Now or never for new beef markets as Ireland enters US

It’s now or never, if the Irish beef industry is to break into new markets.

Sales to Russia are banned until next August, at the earliest; however, Ireland becoming the first European country to sell beef into the US in 15 years is one of the few bits of good news Agriculture Minister Simon Coveney has been able to give our cattle farmers all year.

The US has recently lifted BSE restrictions on Irish and European beef, which had been in place since 1999. Grass-fed, and from Irish farms that cannot use the growth hormones administered to most North American cattle, the beef is destined for a €700m per year ‘green beef’ market in America, which accounts for 8% of the US beef market.

Mr Coveney says it’s a great time to be getting into the US market, because the price of beef there is as high as the price of beef in Europe, for the first time ever.

The expected breakthrough will come after two years of diplomatic efforts — which indicates how hard it is to find new markets.

The US has had to turn to beef imports, expected to reach 1.225m tonnes in 2015, a significant amount compared to forecasted US beef production of 10.755m tonnes.

Australia and New Zealand are their principal import sources.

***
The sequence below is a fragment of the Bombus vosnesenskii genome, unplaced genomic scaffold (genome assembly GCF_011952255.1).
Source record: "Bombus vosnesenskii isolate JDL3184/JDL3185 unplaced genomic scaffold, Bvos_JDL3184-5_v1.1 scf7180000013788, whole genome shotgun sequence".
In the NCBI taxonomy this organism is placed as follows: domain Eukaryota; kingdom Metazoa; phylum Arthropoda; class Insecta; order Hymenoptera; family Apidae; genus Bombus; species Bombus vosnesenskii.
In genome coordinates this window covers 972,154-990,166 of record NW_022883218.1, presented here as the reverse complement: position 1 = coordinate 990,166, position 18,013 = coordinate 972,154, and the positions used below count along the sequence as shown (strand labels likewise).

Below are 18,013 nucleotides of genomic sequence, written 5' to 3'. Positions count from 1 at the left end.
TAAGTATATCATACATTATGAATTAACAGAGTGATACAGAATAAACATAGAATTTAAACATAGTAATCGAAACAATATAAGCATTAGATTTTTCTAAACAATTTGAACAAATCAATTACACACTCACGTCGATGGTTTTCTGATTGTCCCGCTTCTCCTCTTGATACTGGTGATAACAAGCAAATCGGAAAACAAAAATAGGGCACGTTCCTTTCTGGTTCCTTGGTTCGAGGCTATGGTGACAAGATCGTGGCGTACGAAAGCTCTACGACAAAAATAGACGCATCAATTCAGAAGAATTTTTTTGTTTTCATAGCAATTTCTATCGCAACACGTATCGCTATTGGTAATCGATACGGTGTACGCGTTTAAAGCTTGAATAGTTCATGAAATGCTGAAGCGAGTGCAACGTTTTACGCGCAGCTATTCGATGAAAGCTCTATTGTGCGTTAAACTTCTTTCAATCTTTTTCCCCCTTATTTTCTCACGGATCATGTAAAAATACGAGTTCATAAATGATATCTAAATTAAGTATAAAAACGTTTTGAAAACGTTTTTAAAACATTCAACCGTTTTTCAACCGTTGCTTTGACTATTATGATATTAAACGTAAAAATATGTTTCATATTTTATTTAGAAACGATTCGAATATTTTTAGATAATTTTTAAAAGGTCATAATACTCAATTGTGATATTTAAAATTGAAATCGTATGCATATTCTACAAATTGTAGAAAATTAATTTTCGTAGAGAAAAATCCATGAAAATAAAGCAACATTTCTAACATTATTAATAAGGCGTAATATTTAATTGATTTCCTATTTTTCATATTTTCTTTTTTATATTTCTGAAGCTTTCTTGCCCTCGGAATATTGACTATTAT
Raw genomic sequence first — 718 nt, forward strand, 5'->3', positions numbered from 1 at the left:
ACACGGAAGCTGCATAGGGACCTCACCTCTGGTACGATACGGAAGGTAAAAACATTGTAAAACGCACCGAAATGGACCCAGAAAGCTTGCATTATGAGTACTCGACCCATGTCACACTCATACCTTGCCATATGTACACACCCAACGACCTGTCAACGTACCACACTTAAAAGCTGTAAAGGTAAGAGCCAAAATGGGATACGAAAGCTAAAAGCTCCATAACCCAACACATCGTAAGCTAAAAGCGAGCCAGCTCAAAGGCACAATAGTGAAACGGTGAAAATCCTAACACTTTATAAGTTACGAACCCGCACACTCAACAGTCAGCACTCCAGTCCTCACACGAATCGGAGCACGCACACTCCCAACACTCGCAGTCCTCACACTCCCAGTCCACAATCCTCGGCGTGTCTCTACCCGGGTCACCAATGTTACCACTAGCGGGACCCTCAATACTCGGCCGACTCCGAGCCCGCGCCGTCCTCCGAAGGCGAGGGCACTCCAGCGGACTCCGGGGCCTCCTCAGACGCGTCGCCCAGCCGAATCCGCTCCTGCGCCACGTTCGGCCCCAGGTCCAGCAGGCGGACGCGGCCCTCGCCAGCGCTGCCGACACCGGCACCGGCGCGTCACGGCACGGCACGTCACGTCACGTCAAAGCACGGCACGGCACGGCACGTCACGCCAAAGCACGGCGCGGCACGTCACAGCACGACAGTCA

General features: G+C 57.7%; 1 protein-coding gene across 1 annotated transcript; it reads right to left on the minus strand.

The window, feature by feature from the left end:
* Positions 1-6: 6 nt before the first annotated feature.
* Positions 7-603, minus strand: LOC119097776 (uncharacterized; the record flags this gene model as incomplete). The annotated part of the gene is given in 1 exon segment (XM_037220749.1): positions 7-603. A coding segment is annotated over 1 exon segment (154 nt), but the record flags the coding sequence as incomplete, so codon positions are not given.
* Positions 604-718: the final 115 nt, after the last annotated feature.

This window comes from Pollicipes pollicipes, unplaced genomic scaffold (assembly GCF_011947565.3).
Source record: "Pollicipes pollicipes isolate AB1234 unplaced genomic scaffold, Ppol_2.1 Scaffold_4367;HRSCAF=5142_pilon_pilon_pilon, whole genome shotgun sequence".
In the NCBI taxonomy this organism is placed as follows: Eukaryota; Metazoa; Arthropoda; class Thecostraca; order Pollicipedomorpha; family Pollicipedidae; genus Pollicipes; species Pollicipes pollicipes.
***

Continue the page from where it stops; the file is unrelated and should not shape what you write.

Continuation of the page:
US demand is helping to support cattle prices in Australia, despite their current, record-high beef output.

Similarly, demand from the US and China is keeping New Zealand beef returns at record levels. Ireland enters the market with an advantageous euro exchange rate, and a reasonable beef price, due to fairly strong EU production and increasing competition from cheap pork and poultry meats keeping a ceiling on the EU beef price.

On the demand side, the US consumer’s appetite for beef remains firm, despite their record cattle prices.

With record cattle prices also in Brazil and Canada, and Argentina’s beef exports at historically low levels, Irish beef exports can be competitive. Irish beef processors expect that the US will be a low-volume, high-value niche market for Irish beef, particularly for steak cuts, but will be important from a reputational perspective, and would, hopefully, trigger access to the US lamb market also.

Processors see maximum access for Irish meat to international markets as key to the development of the sector.

Farmers will hope that success in the US will help processors export beef to Iran, a big beef importer that recently finalised veterinary certification for Irish beef.

If all goes well, the next target market will be China, where our big beef companies will accompany Minister Coveney on an upcoming trade mission.

Ireland has also opened access to beef markets in Japan, Qatar, Saudi Arabia, and the United Arab Emirates.

Cattle farmers haven’t much to celebrate this year, but they can, at least, dream of a return to previous times, when 40% of the beef in Saudi Arabia was Irish.


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